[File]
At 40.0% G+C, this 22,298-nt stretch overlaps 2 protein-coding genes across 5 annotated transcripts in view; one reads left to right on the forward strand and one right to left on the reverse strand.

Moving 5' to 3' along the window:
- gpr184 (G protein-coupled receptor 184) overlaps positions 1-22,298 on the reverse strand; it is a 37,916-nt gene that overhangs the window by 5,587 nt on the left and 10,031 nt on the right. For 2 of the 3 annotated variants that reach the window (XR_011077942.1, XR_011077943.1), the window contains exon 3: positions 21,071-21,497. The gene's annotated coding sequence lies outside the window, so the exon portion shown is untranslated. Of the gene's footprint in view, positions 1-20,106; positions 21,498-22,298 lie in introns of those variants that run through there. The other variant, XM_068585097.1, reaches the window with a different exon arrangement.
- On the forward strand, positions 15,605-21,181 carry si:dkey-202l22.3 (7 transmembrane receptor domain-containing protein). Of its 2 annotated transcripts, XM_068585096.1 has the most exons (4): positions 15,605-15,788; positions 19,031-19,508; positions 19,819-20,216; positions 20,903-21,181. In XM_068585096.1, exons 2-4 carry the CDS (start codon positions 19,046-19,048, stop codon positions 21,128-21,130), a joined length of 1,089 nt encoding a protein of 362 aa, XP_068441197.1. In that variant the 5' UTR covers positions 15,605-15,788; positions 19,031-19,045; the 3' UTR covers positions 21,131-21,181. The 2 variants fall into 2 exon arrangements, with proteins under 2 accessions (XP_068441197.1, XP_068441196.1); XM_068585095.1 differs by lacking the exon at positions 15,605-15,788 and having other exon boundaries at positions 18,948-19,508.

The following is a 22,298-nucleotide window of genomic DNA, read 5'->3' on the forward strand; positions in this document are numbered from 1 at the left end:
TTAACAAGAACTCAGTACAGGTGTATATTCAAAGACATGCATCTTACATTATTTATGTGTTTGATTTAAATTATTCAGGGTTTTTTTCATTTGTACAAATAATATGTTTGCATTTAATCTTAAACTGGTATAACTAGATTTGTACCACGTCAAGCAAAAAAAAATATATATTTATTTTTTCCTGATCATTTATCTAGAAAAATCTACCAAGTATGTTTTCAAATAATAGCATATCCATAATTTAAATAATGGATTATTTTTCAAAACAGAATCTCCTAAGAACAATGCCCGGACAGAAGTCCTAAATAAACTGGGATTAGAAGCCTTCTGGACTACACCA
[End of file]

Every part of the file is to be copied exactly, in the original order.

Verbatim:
At 40.0% G+C, this 22,298-nt stretch overlaps 2 protein-coding genes across 5 annotated transcripts in view; one reads left to right on the forward strand and one right to left on the reverse strand.

Moving 5' to 3' along the window:
- gpr184 (G protein-coupled receptor 184) overlaps positions 1-22,298 on the reverse strand; it is a 37,916-nt gene that overhangs the window by 5,587 nt on the left and 10,031 nt on the right. For 2 of the 3 annotated variants that reach the window (XR_011077942.1, XR_011077943.1), the window contains exon 3: positions 21,071-21,497. The gene's annotated coding sequence lies outside the window, so the exon portion shown is untranslated. Of the gene's footprint in view, positions 1-20,106; positions 21,498-22,298 lie in introns of those variants that run through there. The other variant, XM_068585097.1, reaches the window with a different exon arrangement.
- On the forward strand, positions 15,605-21,181 carry si:dkey-202l22.3 (7 transmembrane receptor domain-containing protein). Of its 2 annotated transcripts, XM_068585096.1 has the most exons (4): positions 15,605-15,788; positions 19,031-19,508; positions 19,819-20,216; positions 20,903-21,181. In XM_068585096.1, exons 2-4 carry the CDS (start codon positions 19,046-19,048, stop codon positions 21,128-21,130), a joined length of 1,089 nt encoding a protein of 362 aa, XP_068441197.1. In that variant the 5' UTR covers positions 15,605-15,788; positions 19,031-19,045; the 3' UTR covers positions 21,131-21,181. The 2 variants fall into 2 exon arrangements, with proteins under 2 accessions (XP_068441197.1, XP_068441196.1); XM_068585095.1 differs by lacking the exon at positions 15,605-15,788 and having other exon boundaries at positions 18,948-19,508.

The following is a 22,298-nucleotide window of genomic DNA, read 5'->3' on the forward strand; positions in this document are numbered from 1 at the left end:
TTAACAAGAACTCAGTACAGGTGTATATTCAAAGACATGCATCTTACATTATTTATGTGTTTGATTTAAATTATTCAGGGTTTTTTTCATTTGTACAAATAATATGTTTGCATTTAATCTTAAACTGGTATAACTAGATTTGTACCACGTCAAGCAAAAAAAAATATATATTTATTTTTTCCTGATCATTTATCTAGAAAAATCTACCAAGTATGTTTTCAAATAATAGCATATCCATAATTTAAATAATGGATTATTTTTCAAAACAGAATCTCCTAAGAACAATGCCCGGACAGAAGTCCTAAATAAACTGGGATTAGAAGCCTTCTGGACTACACCA